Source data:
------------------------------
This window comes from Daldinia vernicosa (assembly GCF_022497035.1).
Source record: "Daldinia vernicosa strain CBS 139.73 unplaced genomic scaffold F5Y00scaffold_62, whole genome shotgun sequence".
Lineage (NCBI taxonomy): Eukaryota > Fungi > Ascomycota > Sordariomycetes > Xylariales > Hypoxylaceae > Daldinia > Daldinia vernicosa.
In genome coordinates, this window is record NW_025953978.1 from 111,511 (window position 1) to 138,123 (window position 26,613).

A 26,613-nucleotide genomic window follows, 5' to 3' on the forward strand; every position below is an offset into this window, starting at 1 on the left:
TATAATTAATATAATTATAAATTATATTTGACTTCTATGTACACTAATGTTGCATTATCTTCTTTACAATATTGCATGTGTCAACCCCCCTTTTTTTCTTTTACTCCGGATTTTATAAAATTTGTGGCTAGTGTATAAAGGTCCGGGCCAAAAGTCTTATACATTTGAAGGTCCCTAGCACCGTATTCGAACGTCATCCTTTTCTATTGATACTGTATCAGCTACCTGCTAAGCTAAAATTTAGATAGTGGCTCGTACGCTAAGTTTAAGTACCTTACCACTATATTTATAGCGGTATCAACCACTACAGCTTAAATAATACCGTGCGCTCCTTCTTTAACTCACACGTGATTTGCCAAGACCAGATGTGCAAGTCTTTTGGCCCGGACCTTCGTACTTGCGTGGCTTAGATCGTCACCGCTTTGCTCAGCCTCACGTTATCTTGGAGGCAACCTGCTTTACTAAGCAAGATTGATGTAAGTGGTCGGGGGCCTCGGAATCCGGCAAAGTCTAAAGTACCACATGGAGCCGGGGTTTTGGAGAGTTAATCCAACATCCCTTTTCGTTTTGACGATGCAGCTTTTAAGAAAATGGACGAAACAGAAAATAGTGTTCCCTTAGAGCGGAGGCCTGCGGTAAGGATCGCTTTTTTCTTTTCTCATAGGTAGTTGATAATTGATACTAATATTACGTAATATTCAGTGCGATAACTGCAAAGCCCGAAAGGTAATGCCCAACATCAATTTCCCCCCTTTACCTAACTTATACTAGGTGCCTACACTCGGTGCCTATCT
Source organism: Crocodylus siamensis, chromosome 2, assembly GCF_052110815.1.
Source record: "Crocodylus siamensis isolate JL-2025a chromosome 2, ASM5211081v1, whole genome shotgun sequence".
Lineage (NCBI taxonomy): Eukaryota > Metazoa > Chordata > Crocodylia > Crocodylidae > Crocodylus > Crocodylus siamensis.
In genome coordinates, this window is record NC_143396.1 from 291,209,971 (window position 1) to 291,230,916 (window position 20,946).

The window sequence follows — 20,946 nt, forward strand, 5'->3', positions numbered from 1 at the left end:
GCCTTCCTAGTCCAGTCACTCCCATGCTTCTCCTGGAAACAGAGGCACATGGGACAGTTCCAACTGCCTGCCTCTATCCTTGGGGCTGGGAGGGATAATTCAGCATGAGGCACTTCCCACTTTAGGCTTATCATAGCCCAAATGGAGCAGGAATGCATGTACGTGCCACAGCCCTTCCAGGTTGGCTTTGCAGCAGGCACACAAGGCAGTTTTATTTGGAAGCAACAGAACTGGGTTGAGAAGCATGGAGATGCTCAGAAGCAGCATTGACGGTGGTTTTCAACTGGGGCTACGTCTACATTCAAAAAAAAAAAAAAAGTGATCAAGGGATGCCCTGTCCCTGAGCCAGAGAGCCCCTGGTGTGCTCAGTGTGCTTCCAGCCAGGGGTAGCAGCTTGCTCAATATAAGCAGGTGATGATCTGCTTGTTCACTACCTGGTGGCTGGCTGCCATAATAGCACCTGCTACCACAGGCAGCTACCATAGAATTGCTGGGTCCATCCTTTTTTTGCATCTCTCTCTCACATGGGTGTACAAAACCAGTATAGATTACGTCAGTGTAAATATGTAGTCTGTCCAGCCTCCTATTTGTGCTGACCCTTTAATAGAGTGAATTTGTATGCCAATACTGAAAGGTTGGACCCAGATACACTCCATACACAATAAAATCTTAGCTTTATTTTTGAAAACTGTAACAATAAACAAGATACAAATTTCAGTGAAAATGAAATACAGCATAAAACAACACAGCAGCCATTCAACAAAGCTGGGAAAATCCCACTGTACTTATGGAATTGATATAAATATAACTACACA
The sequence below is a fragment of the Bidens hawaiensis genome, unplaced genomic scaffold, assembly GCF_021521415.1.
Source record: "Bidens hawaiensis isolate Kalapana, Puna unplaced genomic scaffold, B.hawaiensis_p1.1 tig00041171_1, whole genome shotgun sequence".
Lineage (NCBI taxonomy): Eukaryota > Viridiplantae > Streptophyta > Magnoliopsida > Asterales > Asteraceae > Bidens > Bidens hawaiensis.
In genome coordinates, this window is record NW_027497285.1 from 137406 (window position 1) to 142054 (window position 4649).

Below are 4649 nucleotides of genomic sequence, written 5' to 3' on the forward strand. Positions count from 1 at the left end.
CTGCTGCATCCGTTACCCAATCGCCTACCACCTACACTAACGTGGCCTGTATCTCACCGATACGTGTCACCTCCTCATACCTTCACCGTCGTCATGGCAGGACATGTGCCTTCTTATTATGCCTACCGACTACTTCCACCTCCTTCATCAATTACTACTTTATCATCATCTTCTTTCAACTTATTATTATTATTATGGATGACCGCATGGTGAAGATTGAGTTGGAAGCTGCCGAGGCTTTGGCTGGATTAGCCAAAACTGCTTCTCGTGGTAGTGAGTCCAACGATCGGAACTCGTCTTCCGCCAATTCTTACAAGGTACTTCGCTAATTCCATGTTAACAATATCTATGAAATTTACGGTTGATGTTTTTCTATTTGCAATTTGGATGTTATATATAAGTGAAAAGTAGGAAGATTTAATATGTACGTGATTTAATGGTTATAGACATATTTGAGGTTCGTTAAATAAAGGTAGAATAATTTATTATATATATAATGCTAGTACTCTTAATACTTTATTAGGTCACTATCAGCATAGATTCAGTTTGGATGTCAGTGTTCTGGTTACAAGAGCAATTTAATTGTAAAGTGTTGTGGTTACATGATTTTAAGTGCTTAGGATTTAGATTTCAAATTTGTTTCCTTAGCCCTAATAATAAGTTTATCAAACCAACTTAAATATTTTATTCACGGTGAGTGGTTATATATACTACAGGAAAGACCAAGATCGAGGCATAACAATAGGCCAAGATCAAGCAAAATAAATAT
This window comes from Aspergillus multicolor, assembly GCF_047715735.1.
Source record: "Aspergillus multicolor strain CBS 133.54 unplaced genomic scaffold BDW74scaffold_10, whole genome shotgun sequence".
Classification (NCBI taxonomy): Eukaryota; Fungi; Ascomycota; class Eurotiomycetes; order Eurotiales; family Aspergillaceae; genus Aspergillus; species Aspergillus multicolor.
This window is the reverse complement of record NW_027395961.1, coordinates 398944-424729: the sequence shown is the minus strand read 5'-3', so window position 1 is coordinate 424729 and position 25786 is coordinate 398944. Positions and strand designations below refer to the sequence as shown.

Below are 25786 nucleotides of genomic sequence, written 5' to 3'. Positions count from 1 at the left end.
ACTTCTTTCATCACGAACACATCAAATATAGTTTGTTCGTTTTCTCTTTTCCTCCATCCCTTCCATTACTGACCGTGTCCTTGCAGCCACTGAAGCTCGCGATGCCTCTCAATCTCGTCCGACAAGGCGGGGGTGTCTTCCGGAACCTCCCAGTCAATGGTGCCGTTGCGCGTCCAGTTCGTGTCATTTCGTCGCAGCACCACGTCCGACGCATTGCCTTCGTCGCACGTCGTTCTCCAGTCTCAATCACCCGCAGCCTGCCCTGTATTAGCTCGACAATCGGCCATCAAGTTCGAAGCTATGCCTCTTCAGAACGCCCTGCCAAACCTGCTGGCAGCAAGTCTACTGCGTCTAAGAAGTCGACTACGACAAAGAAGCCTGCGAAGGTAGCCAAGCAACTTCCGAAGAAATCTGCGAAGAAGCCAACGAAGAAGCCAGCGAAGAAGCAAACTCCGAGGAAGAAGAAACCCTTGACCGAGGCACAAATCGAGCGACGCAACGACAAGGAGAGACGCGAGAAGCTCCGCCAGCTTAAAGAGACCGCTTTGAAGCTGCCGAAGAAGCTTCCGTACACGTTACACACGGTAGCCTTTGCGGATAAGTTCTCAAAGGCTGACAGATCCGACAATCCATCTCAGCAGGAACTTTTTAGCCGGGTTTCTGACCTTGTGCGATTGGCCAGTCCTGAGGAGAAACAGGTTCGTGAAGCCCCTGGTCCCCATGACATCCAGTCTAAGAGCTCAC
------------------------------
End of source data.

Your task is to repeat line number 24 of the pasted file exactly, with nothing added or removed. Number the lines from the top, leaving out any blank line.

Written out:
ACTTCTTTCATCACGAACACATCAAATATAGTTTGTTCGTTTTCTCTTTTCCTCCATCCCTTCCATTACTGACCGTGTCCTTGCAGCCACTGAAGCTCGCGATGCCTCTCAATCTCGTCCGACAAGGCGGGGGTGTCTTCCGGAACCTCCCAGTCAATGGTGCCGTTGCGCGTCCAGTTCGTGTCATTTCGTCGCAGCACCACGTCCGACGCATTGCCTTCGTCGCACGTCGTTCTCCAGTCTCAATCACCCGCAGCCTGCCCTGTATTAGCTCGACAATCGGCCATCAAGTTCGAAGCTATGCCTCTTCAGAACGCCCTGCCAAACCTGCTGGCAGCAAGTCTACTGCGTCTAAGAAGTCGACTACGACAAAGAAGCCTGCGAAGGTAGCCAAGCAACTTCCGAAGAAATCTGCGAAGAAGCCAACGAAGAAGCCAGCGAAGAAGCAAACTCCGAGGAAGAAGAAACCCTTGACCGAGGCACAAATCGAGCGACGCAACGACAAGGAGAGACGCGAGAAGCTCCGCCAGCTTAAAGAGACCGCTTTGAAGCTGCCGAAGAAGCTTCCGTACACGTTACACACGGTAGCCTTTGCGGATAAGTTCTCAAAGGCTGACAGATCCGACAATCCATCTCAGCAGGAACTTTTTAGCCGGGTTTCTGACCTTGTGCGATTGGCCAGTCCTGAGGAGAAACAGGTTCGTGAAGCCCCTGGTCCCCATGACATCCAGTCTAAGAGCTCAC